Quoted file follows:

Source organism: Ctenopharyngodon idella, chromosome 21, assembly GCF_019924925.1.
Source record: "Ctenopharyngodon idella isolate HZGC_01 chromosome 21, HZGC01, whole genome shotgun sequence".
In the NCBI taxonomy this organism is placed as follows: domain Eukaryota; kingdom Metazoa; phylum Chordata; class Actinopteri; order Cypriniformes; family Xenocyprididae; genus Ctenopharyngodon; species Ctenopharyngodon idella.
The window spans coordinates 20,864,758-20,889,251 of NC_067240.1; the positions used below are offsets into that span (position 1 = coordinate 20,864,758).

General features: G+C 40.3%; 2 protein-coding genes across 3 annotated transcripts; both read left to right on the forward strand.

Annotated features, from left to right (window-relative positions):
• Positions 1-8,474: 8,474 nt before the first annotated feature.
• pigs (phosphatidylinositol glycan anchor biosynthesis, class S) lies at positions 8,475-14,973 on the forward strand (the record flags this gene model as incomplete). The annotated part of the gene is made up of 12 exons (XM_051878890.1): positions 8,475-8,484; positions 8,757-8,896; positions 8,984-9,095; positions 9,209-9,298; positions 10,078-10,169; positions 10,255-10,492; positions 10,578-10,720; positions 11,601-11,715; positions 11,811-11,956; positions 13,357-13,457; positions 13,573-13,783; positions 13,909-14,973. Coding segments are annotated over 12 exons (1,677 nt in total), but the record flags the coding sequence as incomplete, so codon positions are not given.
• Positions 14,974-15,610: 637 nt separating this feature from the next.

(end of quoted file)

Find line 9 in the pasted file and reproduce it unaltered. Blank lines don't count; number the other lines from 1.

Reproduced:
• Positions 14,974-15,610: 637 nt separating this feature from the next.